Written by Lune Loh

“Power, Unlimited Power”?

On Wednesday, 27 March, Prime Minister of India Narendra Modi announced that the country had successfully tested ASAT (Anti-Satellite) missiles. The missile was fired from a testing facility in Odisha, Eastern India, led by the Defence Research and Development Organisation (DRDO), in an operation named ‘Mission Shakti’.

The missile destroyed a low-Earth orbit live satellite, cruising at an altitude of 300km. According to Modi, this places India as part of the “super space league”, being the 4th nation along with China, Russia and the United States to have anti-satellite capabilities.

According to his Twitter, he believes that the launch “…will make India stronger, even more secure and will further peace and harmony.”


“It’s A Trap!”

However, the launch comes a month after India and Pakistan air forces engaged in fighter jet dogfights and mutual airstrikes over the disputed Kashmir border. A few hours after Modi’s announcement, Pakistan’s foreign ministry issued a statement, that “Space is the common heritage of mankind and every nation has the responsibility to avoid actions which can lead to the militarisation of this arena.”

The timing of the mission has also been called into question by India’s opposition parties. Major opposition figure Mamata Banerjee, leader of the All India Trinamool Congress (AITC) party, criticized Modi’s move on Twitter, saying that Modi is “desperately trying to reap political benefits at the time of election. This is a gross violation of Model Code of Conduct.”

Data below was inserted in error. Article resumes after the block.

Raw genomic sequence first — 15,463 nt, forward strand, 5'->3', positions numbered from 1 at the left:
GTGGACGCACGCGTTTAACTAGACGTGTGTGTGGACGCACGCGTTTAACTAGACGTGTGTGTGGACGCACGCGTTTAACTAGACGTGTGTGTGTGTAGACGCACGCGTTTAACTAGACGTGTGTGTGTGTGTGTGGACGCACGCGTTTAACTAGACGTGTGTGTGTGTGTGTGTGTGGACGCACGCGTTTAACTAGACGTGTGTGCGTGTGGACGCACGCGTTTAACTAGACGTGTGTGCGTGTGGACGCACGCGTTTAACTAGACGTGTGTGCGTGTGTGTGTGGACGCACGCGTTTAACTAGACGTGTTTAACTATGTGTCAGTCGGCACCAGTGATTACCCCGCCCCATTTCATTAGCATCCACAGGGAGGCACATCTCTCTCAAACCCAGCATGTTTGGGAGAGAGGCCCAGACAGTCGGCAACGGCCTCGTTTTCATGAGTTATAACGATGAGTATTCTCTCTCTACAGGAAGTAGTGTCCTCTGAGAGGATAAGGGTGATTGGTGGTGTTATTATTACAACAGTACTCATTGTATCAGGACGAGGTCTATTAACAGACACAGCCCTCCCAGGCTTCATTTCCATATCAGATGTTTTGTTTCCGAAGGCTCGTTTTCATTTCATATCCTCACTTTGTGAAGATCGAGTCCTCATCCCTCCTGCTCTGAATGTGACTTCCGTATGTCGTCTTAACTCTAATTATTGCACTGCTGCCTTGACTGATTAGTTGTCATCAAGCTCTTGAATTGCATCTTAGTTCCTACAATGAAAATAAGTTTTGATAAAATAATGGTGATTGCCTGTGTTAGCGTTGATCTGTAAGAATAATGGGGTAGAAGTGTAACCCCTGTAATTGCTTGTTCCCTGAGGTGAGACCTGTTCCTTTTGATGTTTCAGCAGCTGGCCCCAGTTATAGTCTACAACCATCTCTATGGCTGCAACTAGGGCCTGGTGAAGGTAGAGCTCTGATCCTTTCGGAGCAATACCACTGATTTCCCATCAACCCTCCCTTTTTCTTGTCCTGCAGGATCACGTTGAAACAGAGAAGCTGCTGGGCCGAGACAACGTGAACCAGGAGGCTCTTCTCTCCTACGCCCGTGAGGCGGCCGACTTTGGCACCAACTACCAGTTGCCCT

India is already planning for their first manned space mission in 2022, called the ‘Gaganyaan Project’, setting aside a budget of 100 billion rupees ($1.43bn). Modi is also currently campaigning for a second term in office. India will be voting from 11 April  to 19 May.


Do Satellites Die With A Thunderous Applause?

Modi is known for his nationalists displays, and this recent development in India’s space program can be seen as another assertion of his political legitimacy.

He and the Bharatiya Janata Party (BJP) remain highly popular in popularity polls. But ratings have likewise improved for Mamata Banerjee in West Bengal.

Lune is a core member of /S@BER (/Stop @ Bad End Rhymes), a Singaporean writing collective, and is currently an Undergraduate at the National University of Singapore. Her works have been published in Cha: An Asian Literary Journal, Cordite Poetry Review, 聲韻詩刊 Voice & Verse Poetry Magazine, Math Paper Press' SingPoWriMo 2017 & SingPoWriMo 2018 and Squircle Line Press' Anima Methodi anthology. She has also been featured at Singaporean LGBTQ+ pride events such as Contradiction XIII and TransIt 2. Find her waxing at

Leave a Reply

Your email address will not be published. Required fields are marked *